I was seventeen when I was first invited to a dinner party. My first, real, grown-up party! I got all dressed up. Hair. Make-up. The excitement was palpable. Good friends, food and fun times – this was living!
I made it to the soiree, elated and expectant…but fell asleep at table. Weakened by just getting to the party, once I actually arrived, I simply collapsed and passed out with exhaustion.
It was the first of many disheartening occasions where my chronic illness dampened the festivities.
I love birthdays, milestones and celebrations. Parties are amazing opportunities to bask in joy and happiness – but they frequently bring up huge challenges, especially for those in pain or with illness. Travel. Unsuitable food. Emotional or physical overwhelm. Over-stimulation. Navigating expectations. Awkward questions. And, for those of us with mobility aids, new or inaccessible environments. With pain or without, parties present unique issues. But with forethought and savvy planning, they can still be managed and – even more importantly – enjoyed.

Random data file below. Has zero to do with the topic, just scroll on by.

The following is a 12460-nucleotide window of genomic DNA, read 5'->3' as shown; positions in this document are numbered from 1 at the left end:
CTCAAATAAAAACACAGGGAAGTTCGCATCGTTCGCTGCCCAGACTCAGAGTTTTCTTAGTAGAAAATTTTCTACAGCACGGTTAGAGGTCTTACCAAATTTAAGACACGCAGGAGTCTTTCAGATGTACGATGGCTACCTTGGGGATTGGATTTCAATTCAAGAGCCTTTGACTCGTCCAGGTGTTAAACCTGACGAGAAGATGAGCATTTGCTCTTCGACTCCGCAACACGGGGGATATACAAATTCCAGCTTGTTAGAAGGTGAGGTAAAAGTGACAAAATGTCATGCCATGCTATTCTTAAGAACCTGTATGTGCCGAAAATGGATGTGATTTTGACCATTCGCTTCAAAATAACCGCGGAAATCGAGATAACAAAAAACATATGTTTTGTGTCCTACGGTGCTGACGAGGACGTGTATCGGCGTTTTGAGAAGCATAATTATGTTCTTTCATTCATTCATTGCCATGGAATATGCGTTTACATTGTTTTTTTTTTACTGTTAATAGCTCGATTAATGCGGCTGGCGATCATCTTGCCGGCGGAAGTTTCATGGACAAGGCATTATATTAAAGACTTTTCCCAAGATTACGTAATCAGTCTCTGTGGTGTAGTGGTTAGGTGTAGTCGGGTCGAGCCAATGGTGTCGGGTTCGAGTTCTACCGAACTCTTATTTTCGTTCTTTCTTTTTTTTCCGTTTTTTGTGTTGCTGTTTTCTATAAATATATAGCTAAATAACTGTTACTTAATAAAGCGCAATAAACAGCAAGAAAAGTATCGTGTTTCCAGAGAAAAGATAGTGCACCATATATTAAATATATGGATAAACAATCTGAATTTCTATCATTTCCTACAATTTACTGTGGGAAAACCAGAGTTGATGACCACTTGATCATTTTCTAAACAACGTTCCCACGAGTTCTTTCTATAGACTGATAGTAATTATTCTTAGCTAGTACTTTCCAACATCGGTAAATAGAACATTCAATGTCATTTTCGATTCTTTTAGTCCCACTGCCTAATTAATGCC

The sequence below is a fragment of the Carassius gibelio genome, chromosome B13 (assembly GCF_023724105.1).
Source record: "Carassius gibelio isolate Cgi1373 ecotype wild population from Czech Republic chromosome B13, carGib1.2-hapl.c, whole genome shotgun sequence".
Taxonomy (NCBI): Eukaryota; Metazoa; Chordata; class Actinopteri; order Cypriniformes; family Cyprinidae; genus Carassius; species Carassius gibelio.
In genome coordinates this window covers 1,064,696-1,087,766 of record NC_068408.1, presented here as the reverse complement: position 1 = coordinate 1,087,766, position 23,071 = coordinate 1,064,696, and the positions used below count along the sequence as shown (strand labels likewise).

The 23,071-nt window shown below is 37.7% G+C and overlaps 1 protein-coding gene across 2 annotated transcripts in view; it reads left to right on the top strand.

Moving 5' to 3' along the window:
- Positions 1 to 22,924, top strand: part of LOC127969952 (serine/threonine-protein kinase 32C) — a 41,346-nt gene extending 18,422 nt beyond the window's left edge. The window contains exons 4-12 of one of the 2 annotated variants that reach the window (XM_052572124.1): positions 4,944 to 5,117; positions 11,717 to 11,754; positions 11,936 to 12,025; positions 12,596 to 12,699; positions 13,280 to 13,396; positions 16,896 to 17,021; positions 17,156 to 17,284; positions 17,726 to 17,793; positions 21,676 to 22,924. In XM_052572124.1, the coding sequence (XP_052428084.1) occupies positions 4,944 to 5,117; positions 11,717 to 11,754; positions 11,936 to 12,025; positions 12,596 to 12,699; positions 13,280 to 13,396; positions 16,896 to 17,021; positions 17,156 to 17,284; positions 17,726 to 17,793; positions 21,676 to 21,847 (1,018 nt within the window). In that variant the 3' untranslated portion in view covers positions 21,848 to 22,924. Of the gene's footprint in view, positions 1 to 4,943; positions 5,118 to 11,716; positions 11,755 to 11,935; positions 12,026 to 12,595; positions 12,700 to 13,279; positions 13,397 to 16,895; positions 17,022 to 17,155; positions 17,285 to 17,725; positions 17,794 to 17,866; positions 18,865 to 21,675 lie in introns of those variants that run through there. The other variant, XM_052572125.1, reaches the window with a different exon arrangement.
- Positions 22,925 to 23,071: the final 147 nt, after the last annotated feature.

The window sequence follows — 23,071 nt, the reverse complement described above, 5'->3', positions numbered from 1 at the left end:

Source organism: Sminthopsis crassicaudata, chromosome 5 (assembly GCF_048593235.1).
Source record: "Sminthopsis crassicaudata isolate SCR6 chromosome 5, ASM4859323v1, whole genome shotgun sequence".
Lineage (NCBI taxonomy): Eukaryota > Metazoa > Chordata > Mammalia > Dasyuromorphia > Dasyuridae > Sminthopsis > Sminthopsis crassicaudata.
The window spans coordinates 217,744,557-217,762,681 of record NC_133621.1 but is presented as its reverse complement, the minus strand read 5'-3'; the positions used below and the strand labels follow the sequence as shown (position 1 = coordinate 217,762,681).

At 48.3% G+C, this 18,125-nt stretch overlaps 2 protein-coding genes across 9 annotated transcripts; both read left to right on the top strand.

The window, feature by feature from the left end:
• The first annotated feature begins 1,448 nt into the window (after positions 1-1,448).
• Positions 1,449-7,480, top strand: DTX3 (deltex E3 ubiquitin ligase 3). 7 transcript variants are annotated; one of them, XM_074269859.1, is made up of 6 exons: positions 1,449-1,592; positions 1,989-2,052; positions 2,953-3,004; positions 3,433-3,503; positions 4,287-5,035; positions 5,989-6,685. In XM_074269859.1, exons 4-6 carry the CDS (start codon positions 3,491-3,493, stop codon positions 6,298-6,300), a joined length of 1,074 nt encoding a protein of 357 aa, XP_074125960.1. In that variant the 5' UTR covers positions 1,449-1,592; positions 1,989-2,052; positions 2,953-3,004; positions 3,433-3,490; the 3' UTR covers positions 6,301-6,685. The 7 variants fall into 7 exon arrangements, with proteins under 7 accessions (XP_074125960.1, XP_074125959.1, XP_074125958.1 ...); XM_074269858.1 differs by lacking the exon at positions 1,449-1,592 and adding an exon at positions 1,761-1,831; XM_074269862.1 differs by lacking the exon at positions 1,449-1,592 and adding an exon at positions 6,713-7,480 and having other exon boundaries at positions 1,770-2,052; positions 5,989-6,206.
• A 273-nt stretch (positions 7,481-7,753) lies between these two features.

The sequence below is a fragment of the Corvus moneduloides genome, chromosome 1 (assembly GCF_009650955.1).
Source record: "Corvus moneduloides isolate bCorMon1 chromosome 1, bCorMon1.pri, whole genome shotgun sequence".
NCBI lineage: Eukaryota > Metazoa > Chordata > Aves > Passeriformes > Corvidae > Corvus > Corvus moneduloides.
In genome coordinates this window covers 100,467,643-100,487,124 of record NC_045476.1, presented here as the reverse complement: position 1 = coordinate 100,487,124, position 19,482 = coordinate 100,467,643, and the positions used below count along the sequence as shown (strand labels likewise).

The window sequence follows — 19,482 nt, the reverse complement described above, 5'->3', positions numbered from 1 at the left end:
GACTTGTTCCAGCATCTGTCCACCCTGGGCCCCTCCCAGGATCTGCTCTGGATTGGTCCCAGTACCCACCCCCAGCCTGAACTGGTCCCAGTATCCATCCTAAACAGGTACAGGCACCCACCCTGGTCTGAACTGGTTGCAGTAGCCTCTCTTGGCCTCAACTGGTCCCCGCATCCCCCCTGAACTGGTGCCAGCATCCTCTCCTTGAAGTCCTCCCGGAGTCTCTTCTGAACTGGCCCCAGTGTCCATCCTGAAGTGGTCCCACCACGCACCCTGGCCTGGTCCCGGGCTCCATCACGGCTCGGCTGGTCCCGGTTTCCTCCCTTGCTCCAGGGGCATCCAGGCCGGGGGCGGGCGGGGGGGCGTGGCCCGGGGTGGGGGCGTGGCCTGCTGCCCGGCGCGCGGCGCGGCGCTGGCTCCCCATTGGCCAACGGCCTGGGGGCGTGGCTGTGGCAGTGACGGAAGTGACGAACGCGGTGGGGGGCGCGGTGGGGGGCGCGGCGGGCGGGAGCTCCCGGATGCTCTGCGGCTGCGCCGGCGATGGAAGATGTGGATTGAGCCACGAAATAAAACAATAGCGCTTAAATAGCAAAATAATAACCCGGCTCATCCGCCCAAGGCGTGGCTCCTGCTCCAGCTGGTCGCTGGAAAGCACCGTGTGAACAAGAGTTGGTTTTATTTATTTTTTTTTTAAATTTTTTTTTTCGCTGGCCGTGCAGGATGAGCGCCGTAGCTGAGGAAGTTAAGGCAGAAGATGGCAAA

Planning may seem to undermine the fun and spontaneity inherent in happy occasions. It may even seem boring and unfair when it appears not everyone must go to the same lengths to achieve the same outcome. But in truth, everyone plans how they’ll navigate a party in some way, shape or form: people work out what to wear, what gift to buy, what food to bring, how to avoid traffic (and that obnoxious aunt or ex!)
Most people don’t consciously acknowledge that it’s actually “planning.” When planning how to manage a party so we can enjoy it with illness, pain or grief, we’re prepping just as everyone does, just more deliberately.